2. Also concerned about projects making services and benefits to children conditional upon religious service attendance, we recommend that careful thought be given to these issues so as not to contradict the children’s freedom of religion and worship.
  3. We are similarly concerned about projects involving child labour and recommend that – if child labour is unavoidable in certain circumstances –appropriate measures should be taken to avoid adverse affects on schooling and child health.

Recommendations regarding management

  1. We recommend that the aid authorities in Norway and Sweden consolidate the information pertaining to interventions into one comprehensive database and to devise an information system whereby documentation can be easily retrieved.
  2. We recommend that better policy compliance procedures be put in place between the head offices of the MFA/Norad/Sida and the embassies. Child rights are currently not given enough attention in field operations and this has to be rectified. Tools towards that end should be developed and applied.

Recommendation regarding the role of embassies

  1. We recommend and reiterate that both Norwegian and Swedish embassies should take an active interest in interacting with the governments concerned, both in following and engaging in child-related law and policy issues and in discussing with government counterparts how Norwegian and Swedish assistance could best be utilised in order to advance the rights of the child. This should be a component of the political dialogue. We also recommend dialogue with and support to human rights commissions and ombudspersons to the extent these institutions are engaged in promoting child rights.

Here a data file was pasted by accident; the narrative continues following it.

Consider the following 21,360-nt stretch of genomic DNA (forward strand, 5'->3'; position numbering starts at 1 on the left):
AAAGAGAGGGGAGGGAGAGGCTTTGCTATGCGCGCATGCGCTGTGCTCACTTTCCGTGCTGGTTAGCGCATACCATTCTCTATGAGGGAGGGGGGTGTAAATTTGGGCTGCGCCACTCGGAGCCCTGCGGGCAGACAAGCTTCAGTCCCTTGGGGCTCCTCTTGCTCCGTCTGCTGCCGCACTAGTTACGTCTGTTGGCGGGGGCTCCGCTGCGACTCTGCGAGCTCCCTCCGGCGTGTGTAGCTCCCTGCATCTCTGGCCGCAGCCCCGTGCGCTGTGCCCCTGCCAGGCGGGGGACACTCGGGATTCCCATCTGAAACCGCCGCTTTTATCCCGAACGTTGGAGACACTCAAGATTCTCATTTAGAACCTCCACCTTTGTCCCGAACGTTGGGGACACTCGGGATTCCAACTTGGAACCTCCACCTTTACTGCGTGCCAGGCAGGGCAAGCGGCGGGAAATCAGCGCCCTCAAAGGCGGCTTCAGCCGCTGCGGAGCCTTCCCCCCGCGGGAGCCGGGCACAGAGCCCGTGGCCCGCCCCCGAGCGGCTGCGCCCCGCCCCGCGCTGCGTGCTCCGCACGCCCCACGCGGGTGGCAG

Operational recommendations

  1. We recommend that exit strategies for interventions benefiting children, particularly vulnerable categories of children, be communicated well in advance and that decisions regarding the termination of funding always be considered from the viewpoint of the best interests of the child.
  2. For initiatives such as ‘Mainstreaming in Action’ in Kenya to have lasting effect, we recommend that they be repeated on a regular basis and replicated in other countries with a view to ensuring that child rights become a permanent feature of all programmes.
  3. We recommend that a proper balance be struck between the hardware (equipment, infrastructure) and the software (human resources) components of interventions as some projects have emphasised one component at the expense of the other;
  4. In situations of armed conflict and humanitarian crisis, child rights are at risk of being crowded out due the urgency of other matters of high priority. We recommend that in such circumstances, concern for the well-being of children be prioritised as children are often innocent victims of these adverse conditions.
  5. We recommend that Norad/MFA and Sida continue taking a long-term perspective in interventions in the field of child rights. This would allow for better planning and a degree of flexibility to respond to shifting circumstances.